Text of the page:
This article first published on Chief Mobility Officer
There’s little argument that mobile tech is a great tool for workplace communication and convenience, but what about benefits beyond simple tasks such as emailing and scheduling? Indeed, companies are still trying to find the best ways mobile tech can truly transform work processes. One of the fields that seems to poised to feel some of the deepest impact from mobility is field service, where workers are naturally remote.
Here are five mobile technologies that are reinventing field service:
- Radio Frequency Identification (RFID)
Although RFID is not a new phenomenon, the more widespread adaptation of these wireless chips that store information has been a beneficial productivity tool for workers in the field. RFIDs can be read in many environmental conditions (dirt, dust, and mud pose little-to-no threat to these tags) in order to help workers avoid manual data entry. Some RFID tags today also have the capacity to hold more information than a simple barcode — like service history on a product — providing workers important insight on a specific job or piece of equipment. “In the past, RFID tags typically displayed a serial number and not much else,” RFID Journal founder and editor Dan Roberti told The SmartVan. “But now we have applications that can read those tags and know, ‘this is a piece of an oil pipe.’ We can read the tags as they’re going down in the well. We know the history of the pipe: Is it damaged? Is the temperature changing? Now we can track the whole maintenance history.”
Managing a fleet of vehicles without a garage or hub sounds like a nightmare for a manager, right? Not necessarily. Thanks to new technologies like geo-fencing, companies like Aspludh Tree Expert Co. can manage its 16,000 truck fleet nationally by setting up virtual fences for them. The geo-fencing system will send alerts via e-mail, text, or notification to a central portal about where the trucks are, when they are there, and how they traveled to the spot, allowing managers to coordinate accordingly. Zones and target areas can be set using geo-fencing to provide updates on an on-the-move crew. It can be used to clock workers in and out and keep track of their whereabouts.
- M2M Technology
Paperwork reduction is one major advantage of machine-to-machine (M2M) communication technology in any sector. However, in an industry that includes a lot of work monitoring or repairing machines, the ability to remotely communicate with these machines is a game-changer. Now, instead of checking meters every day or manually taking inventory, workers can receive notifications straight from the machine about where, when, what, and how things need to be serviced.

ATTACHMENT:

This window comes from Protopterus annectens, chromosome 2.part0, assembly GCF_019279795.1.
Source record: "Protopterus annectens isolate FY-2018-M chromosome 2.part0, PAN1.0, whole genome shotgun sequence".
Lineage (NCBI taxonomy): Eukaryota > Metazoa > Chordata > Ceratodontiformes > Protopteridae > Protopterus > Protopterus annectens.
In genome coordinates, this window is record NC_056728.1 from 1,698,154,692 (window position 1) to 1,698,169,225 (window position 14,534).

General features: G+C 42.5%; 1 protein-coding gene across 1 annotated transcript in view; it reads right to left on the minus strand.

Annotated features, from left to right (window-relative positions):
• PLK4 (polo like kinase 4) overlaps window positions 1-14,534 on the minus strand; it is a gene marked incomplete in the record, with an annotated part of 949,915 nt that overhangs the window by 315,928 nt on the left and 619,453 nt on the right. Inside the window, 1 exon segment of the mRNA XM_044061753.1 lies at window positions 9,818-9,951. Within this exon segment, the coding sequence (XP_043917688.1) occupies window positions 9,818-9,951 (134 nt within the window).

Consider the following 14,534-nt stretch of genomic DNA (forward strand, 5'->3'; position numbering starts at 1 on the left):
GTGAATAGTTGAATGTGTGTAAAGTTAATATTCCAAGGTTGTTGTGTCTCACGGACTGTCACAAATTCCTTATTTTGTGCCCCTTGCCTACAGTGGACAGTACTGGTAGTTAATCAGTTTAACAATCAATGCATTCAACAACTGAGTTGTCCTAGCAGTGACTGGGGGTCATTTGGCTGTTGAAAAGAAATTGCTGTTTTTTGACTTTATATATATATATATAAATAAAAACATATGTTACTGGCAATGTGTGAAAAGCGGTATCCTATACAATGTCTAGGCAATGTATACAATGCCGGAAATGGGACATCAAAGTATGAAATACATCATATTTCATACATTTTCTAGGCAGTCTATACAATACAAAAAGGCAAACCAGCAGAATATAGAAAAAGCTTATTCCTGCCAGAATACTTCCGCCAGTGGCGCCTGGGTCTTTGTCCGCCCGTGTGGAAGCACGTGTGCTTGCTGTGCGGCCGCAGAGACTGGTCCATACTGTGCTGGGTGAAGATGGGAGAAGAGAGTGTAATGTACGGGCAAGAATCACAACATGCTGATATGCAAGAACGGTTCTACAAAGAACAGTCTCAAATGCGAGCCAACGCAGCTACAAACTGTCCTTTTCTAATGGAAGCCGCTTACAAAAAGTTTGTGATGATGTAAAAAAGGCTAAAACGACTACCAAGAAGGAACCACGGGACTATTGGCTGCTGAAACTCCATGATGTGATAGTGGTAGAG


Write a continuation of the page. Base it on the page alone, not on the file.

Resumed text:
- Mobile Apps
These days, it seems like there’s always an app for that. The same rings true for workers in the field. Field service businesses can utilize all-encompassing field service applications like cloud-based Service Max to communicate with their hub, check inventory, place orders, and create contracts. Workers can also install more specific tools such as GeoViewer Mobile for iPad, which provides building schematics, GPS trackers, or even mobile payment options like Square, Intuit, and PayPal to collect payments from clients on site.
- Mobile Video
With the help of high-speed mobile networks, the ability to communicate, not only orally but also visually, from the field has changed the way workers interact with one another, the project, and, when applicable, even their customers.
“We’re not going to eliminate emails and voicemails from support, but we need to look for how we can introduce video [communications] to strategic customers, or premier customers,” John Ragsdale, vice president of technology research at the Technology Services Industry Association, told the SmartVan. “It’s just one more way to offer that smiling video concierge who’s always there to help in a very personal way.”
Mobile video allows workers to show rather than tell — critical when in the field trying to service something — and to work collaboratively as a team. If a tech doesn’t know how to fix a part, he can live stream video with another expert who is able to walk him through the process. Or, companies can upload instructional videos to the Web or a cloud service so that workers can view them if unsure of a process.